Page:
Deathrow (2000, Philippines)
This is a heartwarming tale – full of stabbings, rape, murder, drug dealing, slash-ups, suicide and corruption. But heartwarming nonetheless.
Sonny Corpuz (Cogio Domingo) is just 16. He goes along with a few of his mates to ‘collect a debt’ from an elderly woman, who is not about to tell them where her money is hidden. Sonny is uneasy about the gun brandished by one of his friends, Celso, and even less happy when Celso shoots the woman dead as the police arrive. Sonny can’t convince the court (a) that he’s not 18, and (b) that he didn’t shoot the woman; he is (c) sentenced to death.
Death row in the Manila jail into which he is placed is on the chaotic side – prisoners all over the place, the screams of the mentally ill, beatings, drug deals and alcohol brought in under the noses of the guards; even prisoners with night terrors. In an initiative that clearly keeps staffing costs at a minimum, the jail is effectively run by the inmates; of whom there is a ‘Governor’, a cell chief, and an appropriate complement of staff. Sonny is given the new arrival speech that is a feature of so many prison movies, but this one is delivered by a prisoner marshal; in any event, there are just two rules – first, respect the authorities, and most of all, respect the employees (the prison guards).
The travails of a 16-year-old in a jail full of hardened criminals are pretty predictable. He is shown kindness by some who wish to help him and many more who wish to do him harm. He is tested, used to sell drugs and raped. He is an orphan, with no family support. His girlfriend’s mother stops her from continuing to visit him. He is very much on his own.
Except that in steps Lolo (‘Grandad’ in Tagalog) Sinat (Eddie Garcia), a 77-year-old former hit-man who has spent 35 years in jail and the last 20 on death row. His one love, Ruby, was killed in crossfire decades ago, and he has spent his whole life being tough and believing that “love is a sign of weakness… I wanted to be strong”. Yet as his execution date approaches he resolves that when he dies he would “like to tell God, just once, that I did a little kindness” and so sets out to protect Sonny and have him exonerated.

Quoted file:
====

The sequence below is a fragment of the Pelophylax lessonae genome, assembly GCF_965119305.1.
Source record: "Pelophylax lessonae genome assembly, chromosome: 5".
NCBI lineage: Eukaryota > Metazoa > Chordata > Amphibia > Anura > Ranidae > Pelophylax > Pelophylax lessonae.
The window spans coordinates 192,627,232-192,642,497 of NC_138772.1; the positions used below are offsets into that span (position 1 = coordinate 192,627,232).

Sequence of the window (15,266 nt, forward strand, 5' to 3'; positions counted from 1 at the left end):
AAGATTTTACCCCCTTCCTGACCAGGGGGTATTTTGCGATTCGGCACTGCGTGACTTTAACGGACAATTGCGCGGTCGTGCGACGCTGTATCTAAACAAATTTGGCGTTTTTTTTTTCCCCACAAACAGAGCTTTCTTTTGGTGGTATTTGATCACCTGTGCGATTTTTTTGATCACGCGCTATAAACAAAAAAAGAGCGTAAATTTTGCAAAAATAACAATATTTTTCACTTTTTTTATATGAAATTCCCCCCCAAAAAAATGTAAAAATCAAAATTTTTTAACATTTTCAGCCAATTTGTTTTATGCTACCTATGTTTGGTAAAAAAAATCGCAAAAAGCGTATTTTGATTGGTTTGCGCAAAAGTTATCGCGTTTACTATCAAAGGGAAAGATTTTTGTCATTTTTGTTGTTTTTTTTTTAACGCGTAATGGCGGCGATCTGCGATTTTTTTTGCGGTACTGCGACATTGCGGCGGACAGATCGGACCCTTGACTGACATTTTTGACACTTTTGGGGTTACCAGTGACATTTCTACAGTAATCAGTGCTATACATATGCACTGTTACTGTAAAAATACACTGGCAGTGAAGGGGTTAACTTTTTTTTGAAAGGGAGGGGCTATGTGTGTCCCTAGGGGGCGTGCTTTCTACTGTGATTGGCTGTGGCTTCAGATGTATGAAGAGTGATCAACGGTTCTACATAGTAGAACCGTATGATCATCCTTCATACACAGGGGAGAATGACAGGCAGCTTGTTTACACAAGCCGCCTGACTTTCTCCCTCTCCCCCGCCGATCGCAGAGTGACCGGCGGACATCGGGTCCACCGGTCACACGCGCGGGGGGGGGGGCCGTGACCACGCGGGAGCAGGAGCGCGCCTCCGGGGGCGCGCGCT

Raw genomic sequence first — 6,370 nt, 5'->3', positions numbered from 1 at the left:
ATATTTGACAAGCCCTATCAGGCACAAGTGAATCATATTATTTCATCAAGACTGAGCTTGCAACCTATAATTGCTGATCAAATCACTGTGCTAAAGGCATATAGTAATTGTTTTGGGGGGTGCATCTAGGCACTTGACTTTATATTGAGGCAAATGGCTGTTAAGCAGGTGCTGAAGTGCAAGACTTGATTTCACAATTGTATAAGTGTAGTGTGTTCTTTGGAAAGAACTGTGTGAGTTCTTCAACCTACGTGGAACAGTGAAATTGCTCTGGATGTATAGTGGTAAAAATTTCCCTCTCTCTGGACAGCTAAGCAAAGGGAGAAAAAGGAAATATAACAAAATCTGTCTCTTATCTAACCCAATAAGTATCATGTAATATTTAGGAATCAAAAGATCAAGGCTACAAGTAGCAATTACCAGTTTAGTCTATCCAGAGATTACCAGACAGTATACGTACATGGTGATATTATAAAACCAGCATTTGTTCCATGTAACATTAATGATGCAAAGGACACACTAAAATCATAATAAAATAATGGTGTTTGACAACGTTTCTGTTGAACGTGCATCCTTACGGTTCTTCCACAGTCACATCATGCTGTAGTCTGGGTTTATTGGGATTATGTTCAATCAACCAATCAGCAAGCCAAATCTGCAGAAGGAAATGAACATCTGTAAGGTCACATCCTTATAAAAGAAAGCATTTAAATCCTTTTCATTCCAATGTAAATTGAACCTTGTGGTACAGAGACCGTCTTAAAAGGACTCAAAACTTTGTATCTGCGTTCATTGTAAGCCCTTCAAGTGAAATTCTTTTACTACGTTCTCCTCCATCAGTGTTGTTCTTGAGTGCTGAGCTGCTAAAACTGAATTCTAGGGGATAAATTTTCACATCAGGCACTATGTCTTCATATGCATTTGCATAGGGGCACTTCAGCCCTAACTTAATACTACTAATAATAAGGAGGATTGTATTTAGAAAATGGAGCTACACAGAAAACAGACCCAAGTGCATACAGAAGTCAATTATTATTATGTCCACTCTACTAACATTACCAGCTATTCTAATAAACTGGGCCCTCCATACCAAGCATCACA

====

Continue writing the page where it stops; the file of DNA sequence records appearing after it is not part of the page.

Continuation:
Lolo Sinat is helped by Gina (Jaclyn Jose), an alcoholic lawyer who has never won a case, but who is committed to trying to get men off death row. Sinat makes it clear that he doesn’t want Gina’s help, but he doesn’t mind her helping the kid. Then he takes matters into his own hands and engineers an escape for them both; albeit a very short-lived one. The consequences of an escape are perhaps not so great for two men already on Death Row.
Against this gritty backdrop of a jail full of power plays, scheming and violence, we ultimately are treated to three unashamedly sentimental stories of found humanity, redemption and vindication. Sinat puts a lifetime of emotional closed-offness behind him before he is executed, and does some good. Gina finally has some success, repaying the unwarranted faith placed in her. And the innocent Sonny goes free.
I have no idea whether Deathrow accurately represents the real Filipino jail experience, but it seems as though it might. The mayhem – the noise, the crowdedness, the power divide between the wealthy and poor prisoners, the guards who seem to be in control only when they enter the fray with pistols drawn and assault rifles at the ready – is entrancing, and the story of an old lag taking a young prisoner under his wing is enchanting. Not even the annoying flashbacks in which the contemporary characters are inserted in the action from years before can ruin the story.
Thanks to Kathrina from the Philippines for bringing this to my attention.
Posted on January 28th, 2012 at 10:02 pm. Updated on February 3rd, 2012 at 10:29 pm.
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